Yes, the storm system that spawned many of these twisters now continues to roll its way into parts of Arkansas and into portions of Missouri. Some strong thunderstorms at this time. Very strong line of storms just went through right in parts of Little Rock, now moving towards Memphis. So if you happen to be in Memphis, over towards Jackson, Tennessee, keep your heads down. Same deal in Paducah. Heavy rain coming through, some strong winds. And we're going to have a complete forecast coming up in a few moments to let you know where the rough weather can be expected later on today. Plus, we're going to give you a little forecast. The Gulf of Mexico may give us an idea of where that oil may be headed. Let's send it back to you.

ACOSTA: Yes, you've got to follow that as well, Reynolds. I mean, that's a part of your everyday job now. Not only following what's happening weather-wise but what's happening to that spill.

WOLF: Yes, we're wearing a lot of different hats here.

ACOSTA: Yes. Thanks for that, Rob. Appreciate it.

WOLF: See you guys.

ACOSTA: Well, coming up, fire smoldering across Bangkok. An overnight curfew extended through the weekend just hours after rioters set fires across the Thai capital. Our Sara Sidner will have a live report after the break.

It is 11 minutes after the hour.


CHETRY: Well, it's 14 minutes past the hour right now. And just in to CNN, an art heist. Police in Paris now tracking down or trying to track down who's behind the theft of five paintings at the Museum of Modern Art. Investigators are saying these five paintings were stolen, including two masterpieces by Pablo Picasso and Henri Matisse. No word on exactly which paintings were stolen, but police have now cordoned off the museum which sits just across from the Seine and from the Eiffel Tower. Officials reportedly put the total worth of these paintings at $620 million.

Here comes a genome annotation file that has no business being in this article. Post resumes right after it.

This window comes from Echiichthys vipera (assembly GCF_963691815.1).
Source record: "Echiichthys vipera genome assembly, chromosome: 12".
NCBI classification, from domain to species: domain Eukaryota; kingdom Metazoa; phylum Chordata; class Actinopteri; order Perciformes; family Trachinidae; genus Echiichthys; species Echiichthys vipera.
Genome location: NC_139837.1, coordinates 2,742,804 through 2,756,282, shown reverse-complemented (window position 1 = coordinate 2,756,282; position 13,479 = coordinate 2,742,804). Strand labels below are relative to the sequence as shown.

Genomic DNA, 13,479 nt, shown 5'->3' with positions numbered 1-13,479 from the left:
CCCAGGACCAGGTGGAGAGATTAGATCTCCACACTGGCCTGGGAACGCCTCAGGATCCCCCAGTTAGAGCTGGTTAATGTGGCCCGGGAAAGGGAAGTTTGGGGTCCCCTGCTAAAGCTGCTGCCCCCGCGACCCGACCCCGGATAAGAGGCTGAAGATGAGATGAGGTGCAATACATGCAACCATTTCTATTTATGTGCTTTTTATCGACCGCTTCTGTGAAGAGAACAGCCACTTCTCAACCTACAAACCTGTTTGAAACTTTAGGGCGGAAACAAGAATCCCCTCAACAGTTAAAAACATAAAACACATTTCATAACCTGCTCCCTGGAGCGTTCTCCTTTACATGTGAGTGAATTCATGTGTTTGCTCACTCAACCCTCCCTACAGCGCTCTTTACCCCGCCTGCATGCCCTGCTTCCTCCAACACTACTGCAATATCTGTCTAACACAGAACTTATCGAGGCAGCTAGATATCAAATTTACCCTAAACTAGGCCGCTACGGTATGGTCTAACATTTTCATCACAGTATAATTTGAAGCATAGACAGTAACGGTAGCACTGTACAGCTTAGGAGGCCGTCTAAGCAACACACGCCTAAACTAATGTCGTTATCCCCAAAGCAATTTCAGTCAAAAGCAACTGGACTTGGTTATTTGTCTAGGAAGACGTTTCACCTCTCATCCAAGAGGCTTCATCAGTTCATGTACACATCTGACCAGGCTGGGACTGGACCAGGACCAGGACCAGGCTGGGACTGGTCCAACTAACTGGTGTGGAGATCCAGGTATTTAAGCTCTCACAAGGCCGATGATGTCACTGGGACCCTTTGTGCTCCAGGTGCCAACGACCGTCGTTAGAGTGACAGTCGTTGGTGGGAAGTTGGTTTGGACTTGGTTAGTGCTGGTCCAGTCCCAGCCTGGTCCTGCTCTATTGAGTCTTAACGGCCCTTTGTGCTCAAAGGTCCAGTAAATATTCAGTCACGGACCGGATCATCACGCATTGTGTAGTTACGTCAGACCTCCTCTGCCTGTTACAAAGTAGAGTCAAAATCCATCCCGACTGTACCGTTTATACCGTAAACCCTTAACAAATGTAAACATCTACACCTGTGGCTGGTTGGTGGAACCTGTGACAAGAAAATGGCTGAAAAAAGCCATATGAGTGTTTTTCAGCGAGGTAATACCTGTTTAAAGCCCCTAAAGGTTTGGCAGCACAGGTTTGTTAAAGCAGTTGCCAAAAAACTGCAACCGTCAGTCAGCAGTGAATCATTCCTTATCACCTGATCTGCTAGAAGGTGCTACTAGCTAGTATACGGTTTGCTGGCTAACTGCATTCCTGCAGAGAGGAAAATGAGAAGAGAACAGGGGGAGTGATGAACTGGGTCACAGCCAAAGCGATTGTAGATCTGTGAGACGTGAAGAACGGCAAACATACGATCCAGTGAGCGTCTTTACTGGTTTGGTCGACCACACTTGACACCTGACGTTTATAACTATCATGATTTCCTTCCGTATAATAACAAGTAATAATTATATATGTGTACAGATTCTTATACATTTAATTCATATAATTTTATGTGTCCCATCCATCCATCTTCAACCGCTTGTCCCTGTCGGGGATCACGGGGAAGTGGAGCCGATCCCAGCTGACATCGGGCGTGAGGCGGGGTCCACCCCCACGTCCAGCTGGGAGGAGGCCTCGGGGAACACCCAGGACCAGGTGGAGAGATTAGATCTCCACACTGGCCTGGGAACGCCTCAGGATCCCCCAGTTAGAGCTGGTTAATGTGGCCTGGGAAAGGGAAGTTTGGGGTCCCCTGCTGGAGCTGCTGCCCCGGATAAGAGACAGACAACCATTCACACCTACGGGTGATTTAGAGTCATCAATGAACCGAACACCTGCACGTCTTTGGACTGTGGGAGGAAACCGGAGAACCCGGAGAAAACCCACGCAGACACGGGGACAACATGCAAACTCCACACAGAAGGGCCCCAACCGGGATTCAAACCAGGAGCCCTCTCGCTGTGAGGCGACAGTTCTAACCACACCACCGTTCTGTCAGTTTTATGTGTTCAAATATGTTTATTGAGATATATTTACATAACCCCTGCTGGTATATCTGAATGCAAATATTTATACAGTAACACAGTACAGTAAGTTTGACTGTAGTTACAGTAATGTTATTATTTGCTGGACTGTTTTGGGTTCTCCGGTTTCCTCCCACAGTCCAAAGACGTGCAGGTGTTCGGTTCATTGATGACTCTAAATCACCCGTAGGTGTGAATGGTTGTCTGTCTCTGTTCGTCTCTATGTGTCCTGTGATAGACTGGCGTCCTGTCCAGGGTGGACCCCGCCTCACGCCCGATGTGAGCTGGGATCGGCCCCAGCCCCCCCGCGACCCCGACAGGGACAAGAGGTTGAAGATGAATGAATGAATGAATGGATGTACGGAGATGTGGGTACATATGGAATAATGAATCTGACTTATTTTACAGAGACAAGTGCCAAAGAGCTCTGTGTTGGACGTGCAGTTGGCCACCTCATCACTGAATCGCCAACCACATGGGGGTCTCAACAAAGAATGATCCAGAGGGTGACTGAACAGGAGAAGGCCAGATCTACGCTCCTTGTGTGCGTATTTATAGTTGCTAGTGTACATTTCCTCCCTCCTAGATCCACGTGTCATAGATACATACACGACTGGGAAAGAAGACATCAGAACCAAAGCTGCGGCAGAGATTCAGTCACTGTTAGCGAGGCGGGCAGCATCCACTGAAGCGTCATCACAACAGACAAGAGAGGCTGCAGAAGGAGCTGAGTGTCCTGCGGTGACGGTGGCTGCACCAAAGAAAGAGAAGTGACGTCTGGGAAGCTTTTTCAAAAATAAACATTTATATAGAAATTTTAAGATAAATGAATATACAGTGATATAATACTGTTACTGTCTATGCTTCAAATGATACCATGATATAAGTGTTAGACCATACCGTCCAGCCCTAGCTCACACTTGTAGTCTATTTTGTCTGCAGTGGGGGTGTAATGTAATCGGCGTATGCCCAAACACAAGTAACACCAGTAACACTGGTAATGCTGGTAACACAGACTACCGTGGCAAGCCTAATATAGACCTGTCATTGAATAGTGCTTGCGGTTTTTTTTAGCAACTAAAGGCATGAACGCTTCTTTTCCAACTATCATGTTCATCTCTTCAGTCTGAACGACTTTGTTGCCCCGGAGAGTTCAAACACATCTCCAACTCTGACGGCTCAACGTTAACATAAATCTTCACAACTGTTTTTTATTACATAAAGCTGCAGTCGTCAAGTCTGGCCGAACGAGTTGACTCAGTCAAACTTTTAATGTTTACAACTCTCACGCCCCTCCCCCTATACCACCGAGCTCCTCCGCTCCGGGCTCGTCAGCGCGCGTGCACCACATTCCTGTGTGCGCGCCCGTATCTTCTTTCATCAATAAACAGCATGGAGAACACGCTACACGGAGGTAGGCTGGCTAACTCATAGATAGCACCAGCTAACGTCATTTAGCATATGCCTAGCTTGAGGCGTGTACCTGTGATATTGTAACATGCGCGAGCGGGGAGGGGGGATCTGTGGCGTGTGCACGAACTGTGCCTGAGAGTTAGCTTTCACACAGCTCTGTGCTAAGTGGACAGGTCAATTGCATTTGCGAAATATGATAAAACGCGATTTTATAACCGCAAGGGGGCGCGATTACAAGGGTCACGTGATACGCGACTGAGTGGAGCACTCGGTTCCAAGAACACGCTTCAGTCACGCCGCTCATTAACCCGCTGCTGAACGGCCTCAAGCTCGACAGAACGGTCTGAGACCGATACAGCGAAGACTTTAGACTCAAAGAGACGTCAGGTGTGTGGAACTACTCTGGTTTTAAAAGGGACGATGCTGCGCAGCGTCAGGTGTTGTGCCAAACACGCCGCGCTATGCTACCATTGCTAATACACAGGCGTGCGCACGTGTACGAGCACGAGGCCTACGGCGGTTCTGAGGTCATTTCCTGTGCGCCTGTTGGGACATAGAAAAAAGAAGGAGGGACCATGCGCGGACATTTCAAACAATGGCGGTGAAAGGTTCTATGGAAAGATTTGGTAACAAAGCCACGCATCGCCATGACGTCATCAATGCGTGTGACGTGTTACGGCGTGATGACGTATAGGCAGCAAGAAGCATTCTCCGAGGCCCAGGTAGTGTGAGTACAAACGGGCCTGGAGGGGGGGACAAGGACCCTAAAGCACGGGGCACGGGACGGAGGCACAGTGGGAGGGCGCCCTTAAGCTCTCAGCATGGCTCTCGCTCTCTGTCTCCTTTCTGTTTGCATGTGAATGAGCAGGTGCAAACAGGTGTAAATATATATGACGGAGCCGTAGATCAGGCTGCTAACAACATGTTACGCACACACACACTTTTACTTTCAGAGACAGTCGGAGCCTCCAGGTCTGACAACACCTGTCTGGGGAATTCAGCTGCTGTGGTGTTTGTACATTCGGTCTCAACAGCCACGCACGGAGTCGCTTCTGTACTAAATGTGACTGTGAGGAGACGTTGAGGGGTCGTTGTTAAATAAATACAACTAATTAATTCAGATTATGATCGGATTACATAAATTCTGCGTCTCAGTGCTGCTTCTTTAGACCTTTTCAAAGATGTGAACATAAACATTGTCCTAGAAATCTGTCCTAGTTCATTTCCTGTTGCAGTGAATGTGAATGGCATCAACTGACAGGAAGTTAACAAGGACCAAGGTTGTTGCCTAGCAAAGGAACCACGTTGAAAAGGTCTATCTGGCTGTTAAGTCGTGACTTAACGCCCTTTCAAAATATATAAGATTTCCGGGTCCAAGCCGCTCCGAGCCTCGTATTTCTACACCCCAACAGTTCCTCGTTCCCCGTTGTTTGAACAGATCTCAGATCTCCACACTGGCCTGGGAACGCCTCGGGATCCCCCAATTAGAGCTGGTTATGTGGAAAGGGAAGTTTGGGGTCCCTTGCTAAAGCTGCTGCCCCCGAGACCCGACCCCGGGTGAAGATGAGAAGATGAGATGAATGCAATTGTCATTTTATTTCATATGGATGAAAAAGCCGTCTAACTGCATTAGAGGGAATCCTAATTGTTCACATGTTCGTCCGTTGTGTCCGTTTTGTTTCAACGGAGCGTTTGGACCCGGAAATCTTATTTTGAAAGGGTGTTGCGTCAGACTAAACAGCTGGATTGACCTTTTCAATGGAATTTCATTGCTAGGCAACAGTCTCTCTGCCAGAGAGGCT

ACOSTA: And we've been following the situation in Thailand. There's more to tell you about this morning. Fires smoldering across Bangkok right now after days of killing and chaos. Officials say 34 buildings were torched. Remember the pictures we were showing yesterday. Just unbelievable during these riots. And the government is extending an overnight curfew through Sunday. It's just unbelievable what's happening there.

CHETRY: You know, right now, seven anti-government protest leaders are now in custody, and since this process started back in March, at least 75 people have been killed and nearly 2,000 wounded. But we're seen a ratcheting up in tensions over the past couple of days.

And we have our Sara Sidner live in the Thai capital, following the latest development for us. Did that overnight curfew that you had spoken to us about yesterday, have any impact, Sara, in tamping down the violence?